Parents or professors? An examination of the contingent influences on Evangelical college student political views.

dc.contributor.advisorDriskell, Robyn Bateman.
dc.creatorHunt, Emily A. 1985-
dc.date.accessioned2015-05-22T17:33:50Z
dc.date.accessioned2017-04-07T19:35:21Z
dc.date.available2015-05-22T17:33:50Z
dc.date.available2017-04-07T19:35:21Z
dc.date.created2015-05
dc.date.issued2015-03-17
dc.date.submittedMay 2015
dc.date.updated2015-05-22T17:33:50Z
dc.description.abstractThis analysis examines the contingent influences of family religious identity and the college experience on student political views at Evangelical colleges and universities. While the college-effects literature confirms that student interaction with faculty, peers, and the institution challenges pre-existing perspectives, American Evangelicalism in part maintains its identity through an extensive education system. By applying Dodson’s (2014) contingency perspective on the effects of higher education to the relationship between faculty and family influences, I argue that Evangelical colleges both expand and constrain the plausibility structures of American Evangelicalism. Results from this thesis suggest that Christian higher education mitigates polarization and has a moderating effect on student political views, directly challenging the critique that they promote either liberal or conservative indoctrination. This study offers insight into the ways in which these institutions’ influence on student political views are contingent upon pre-college religious identity.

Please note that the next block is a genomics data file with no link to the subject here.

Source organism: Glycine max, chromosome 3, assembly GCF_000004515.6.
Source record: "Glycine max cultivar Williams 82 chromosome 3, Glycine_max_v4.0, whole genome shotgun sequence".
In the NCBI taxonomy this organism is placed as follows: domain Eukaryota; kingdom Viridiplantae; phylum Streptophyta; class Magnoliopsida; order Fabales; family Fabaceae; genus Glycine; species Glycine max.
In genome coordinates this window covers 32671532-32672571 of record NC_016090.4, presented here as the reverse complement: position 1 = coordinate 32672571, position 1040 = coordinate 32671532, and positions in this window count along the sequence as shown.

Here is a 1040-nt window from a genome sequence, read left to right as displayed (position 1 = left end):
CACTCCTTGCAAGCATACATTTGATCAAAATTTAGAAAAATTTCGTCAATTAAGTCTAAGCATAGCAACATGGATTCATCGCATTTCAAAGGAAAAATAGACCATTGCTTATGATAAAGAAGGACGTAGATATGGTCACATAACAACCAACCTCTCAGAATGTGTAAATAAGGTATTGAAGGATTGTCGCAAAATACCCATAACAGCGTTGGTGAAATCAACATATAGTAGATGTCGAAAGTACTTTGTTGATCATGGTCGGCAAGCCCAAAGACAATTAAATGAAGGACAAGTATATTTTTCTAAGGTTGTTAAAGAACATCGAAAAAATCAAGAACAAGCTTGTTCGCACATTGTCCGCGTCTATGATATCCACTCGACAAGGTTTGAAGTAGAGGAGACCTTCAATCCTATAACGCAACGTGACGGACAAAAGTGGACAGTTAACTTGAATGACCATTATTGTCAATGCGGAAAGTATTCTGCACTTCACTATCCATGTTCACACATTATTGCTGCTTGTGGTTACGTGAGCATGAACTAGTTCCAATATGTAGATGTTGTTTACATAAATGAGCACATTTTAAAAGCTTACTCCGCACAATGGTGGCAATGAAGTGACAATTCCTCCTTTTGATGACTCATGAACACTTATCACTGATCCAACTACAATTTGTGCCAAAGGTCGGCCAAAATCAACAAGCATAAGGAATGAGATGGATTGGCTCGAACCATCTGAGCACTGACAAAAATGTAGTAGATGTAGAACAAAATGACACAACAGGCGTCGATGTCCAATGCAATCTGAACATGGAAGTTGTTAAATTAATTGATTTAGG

dc.format.mimetypeapplication/pdf
dc.identifier.urihttp://hdl.handle.net/2104/9336
dc.language.isoen
dc.rights.accessrightsWorldwide access.
dc.subjectHigher education
dc.subjectPolitics
dc.subjectReligion
dc.subjectEvangelical colleges and universities
dc.titleParents or professors? An examination of the contingent influences on Evangelical college student political views.
dc.typeThesis
dc.type.materialtext

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